Exercises to Ride.
The following exercises may help improve the balance and muscle tone you need to ride a horse safely.
1. Sartorius Riding Muscle
Sit on your butt in a chair that has wheels, like an office chair, and put a basketball between your knees. Now try rolling the chair across the room using your feet. You can’t hold onto the basketball after one or two steps. This posture prevents your inner thigh muscles from being able to grab the basketball when you use your feet to walk the chair.
Now try sitting on the chair by rocking forward on your pelvis and putting a slight arch in your back. Put the basketball between your knees and try walking the chair. It’s now easier because the angle of the lower back and pelvic cradle control the strength and agility of the inner thigh muscles.
This exercise tones your rump and thighs and builds your riding (sartorius) muscles:
Get a soft play ball about 8-10″ in diameter.
Put the ball between your thighs.
Use your inner thigh muscles to squeeze the ball and keep it from falling.
Now walk or crawl with very tiny movements.
Start with a few steps and add more each day.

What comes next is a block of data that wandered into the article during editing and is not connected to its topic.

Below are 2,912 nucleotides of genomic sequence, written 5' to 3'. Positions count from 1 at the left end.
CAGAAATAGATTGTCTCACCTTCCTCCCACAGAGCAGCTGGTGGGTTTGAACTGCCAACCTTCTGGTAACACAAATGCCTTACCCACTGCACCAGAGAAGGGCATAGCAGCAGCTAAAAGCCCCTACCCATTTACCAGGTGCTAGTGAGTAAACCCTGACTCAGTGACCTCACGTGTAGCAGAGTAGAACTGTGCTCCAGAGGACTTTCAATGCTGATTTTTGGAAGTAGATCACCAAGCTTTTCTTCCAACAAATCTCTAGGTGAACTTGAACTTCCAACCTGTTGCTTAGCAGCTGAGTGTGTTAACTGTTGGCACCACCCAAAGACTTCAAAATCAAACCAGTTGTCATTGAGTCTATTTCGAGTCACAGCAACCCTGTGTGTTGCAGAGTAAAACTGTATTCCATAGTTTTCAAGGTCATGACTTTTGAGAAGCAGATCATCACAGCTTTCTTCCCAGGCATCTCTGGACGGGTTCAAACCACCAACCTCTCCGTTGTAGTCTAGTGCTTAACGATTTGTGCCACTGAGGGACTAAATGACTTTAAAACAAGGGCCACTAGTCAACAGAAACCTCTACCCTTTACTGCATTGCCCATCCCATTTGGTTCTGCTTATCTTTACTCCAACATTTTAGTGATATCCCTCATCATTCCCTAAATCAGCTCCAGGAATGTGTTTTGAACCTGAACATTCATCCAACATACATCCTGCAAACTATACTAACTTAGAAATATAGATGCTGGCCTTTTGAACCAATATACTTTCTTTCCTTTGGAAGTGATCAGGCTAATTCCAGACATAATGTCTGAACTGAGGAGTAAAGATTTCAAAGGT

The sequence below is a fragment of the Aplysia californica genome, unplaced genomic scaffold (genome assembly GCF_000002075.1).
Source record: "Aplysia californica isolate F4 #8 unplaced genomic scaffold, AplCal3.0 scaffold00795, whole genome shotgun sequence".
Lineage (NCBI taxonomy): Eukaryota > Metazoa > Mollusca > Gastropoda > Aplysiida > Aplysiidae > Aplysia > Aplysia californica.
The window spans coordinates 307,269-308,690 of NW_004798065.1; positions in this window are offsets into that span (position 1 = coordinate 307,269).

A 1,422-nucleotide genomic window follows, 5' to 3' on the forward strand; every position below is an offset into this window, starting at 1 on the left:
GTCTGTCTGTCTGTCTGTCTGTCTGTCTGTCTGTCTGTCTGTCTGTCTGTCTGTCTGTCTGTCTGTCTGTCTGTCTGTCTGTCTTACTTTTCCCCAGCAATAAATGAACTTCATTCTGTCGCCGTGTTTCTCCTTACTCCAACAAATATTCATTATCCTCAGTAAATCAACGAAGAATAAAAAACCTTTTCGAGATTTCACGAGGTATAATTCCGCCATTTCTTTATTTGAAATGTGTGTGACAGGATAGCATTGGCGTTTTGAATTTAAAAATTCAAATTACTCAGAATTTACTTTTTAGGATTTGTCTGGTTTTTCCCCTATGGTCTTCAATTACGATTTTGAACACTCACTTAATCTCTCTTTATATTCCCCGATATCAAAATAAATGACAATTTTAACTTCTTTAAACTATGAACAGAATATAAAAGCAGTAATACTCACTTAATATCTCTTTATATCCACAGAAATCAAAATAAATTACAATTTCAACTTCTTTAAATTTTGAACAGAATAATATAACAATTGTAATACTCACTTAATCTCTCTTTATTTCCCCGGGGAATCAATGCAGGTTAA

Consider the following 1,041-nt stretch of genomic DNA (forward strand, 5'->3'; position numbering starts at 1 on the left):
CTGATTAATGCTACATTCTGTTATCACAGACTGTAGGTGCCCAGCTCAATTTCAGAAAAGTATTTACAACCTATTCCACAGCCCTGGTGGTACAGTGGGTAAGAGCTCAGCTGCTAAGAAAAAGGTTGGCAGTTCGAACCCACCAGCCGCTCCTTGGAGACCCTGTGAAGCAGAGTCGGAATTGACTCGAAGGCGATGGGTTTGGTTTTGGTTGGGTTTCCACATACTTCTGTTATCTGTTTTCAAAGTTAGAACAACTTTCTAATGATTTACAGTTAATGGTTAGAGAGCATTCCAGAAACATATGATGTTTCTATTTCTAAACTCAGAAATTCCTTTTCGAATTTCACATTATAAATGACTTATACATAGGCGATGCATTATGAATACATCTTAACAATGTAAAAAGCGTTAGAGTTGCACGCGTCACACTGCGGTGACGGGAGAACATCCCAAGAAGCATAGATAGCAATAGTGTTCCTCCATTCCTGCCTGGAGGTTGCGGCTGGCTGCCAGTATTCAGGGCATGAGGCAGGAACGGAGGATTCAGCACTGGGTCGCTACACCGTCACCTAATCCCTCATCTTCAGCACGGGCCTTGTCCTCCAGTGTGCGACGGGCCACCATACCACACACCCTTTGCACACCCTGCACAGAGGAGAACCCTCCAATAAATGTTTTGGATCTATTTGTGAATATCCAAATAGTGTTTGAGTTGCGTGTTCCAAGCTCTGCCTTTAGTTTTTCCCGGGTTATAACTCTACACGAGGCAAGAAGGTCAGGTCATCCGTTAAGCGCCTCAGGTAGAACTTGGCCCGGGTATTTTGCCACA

While you’re watching television, put the ball between your thighs and hold it.
This works to build riding muscles because the sartorius muscles used for riding are used to hold the ball.
2. Keeping your Heels Down
Do this every day to help keep your heels down.
Remove your boots. Barefoot is best.
Stand on the edge of the stairs (the bottom stair!).
Drop you heels down until you feel a stretch.
Hold 5-10 seconds.
Raise up on your toes, hold 5-10 seconds.
When you release from the stretch, try to relax the muscle, then slowly go back into the stretch. All stretches should be done until you feel the stretch, but not to the point of pain. If it hurts, you’ve gone too far.
And why not: Walk Together to Cool Down
Instead of riding at the walk to cool down your horse, walk beside the horse. The leg muscles you’ve been using will benefit from the easy stretch that walking gives.